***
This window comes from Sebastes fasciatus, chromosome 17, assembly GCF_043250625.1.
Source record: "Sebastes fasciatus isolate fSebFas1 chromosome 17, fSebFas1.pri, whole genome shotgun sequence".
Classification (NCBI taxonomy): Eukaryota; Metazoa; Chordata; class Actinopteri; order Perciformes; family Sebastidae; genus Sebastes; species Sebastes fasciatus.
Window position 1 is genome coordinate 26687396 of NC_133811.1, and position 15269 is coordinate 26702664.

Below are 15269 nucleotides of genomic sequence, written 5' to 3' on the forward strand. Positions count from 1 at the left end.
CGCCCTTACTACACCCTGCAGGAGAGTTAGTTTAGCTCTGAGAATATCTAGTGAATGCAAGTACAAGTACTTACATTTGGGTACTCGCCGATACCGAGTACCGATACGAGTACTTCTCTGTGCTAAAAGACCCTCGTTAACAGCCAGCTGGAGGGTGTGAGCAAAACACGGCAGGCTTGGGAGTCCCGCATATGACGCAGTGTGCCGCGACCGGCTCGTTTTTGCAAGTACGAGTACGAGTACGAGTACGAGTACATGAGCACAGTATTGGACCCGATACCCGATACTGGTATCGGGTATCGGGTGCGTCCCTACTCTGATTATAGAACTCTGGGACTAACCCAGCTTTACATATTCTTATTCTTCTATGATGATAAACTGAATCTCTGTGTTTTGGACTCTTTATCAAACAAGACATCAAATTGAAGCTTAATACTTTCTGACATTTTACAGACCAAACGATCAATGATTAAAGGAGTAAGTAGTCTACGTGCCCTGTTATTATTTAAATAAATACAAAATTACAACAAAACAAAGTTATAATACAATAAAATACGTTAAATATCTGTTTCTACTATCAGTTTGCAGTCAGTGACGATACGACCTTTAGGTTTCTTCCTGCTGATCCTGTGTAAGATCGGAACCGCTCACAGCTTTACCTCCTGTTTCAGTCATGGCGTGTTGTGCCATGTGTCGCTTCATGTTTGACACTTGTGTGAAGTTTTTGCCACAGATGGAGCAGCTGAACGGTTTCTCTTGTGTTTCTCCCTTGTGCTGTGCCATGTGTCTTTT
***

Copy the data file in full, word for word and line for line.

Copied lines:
This window comes from Sebastes fasciatus, chromosome 17, assembly GCF_043250625.1.
Source record: "Sebastes fasciatus isolate fSebFas1 chromosome 17, fSebFas1.pri, whole genome shotgun sequence".
Classification (NCBI taxonomy): Eukaryota; Metazoa; Chordata; class Actinopteri; order Perciformes; family Sebastidae; genus Sebastes; species Sebastes fasciatus.
Window position 1 is genome coordinate 26687396 of NC_133811.1, and position 15269 is coordinate 26702664.

Below are 15269 nucleotides of genomic sequence, written 5' to 3' on the forward strand. Positions count from 1 at the left end.
CGCCCTTACTACACCCTGCAGGAGAGTTAGTTTAGCTCTGAGAATATCTAGTGAATGCAAGTACAAGTACTTACATTTGGGTACTCGCCGATACCGAGTACCGATACGAGTACTTCTCTGTGCTAAAAGACCCTCGTTAACAGCCAGCTGGAGGGTGTGAGCAAAACACGGCAGGCTTGGGAGTCCCGCATATGACGCAGTGTGCCGCGACCGGCTCGTTTTTGCAAGTACGAGTACGAGTACGAGTACGAGTACATGAGCACAGTATTGGACCCGATACCCGATACTGGTATCGGGTATCGGGTGCGTCCCTACTCTGATTATAGAACTCTGGGACTAACCCAGCTTTACATATTCTTATTCTTCTATGATGATAAACTGAATCTCTGTGTTTTGGACTCTTTATCAAACAAGACATCAAATTGAAGCTTAATACTTTCTGACATTTTACAGACCAAACGATCAATGATTAAAGGAGTAAGTAGTCTACGTGCCCTGTTATTATTTAAATAAATACAAAATTACAACAAAACAAAGTTATAATACAATAAAATACGTTAAATATCTGTTTCTACTATCAGTTTGCAGTCAGTGACGATACGACCTTTAGGTTTCTTCCTGCTGATCCTGTGTAAGATCGGAACCGCTCACAGCTTTACCTCCTGTTTCAGTCATGGCGTGTTGTGCCATGTGTCGCTTCATGTTTGACACTTGTGTGAAGTTTTTGCCACAGATGGAGCAGCTGAACGGTTTCTCTTGTGTTTCTCCCTTGTGCTGTGCCATGTGTCTTTT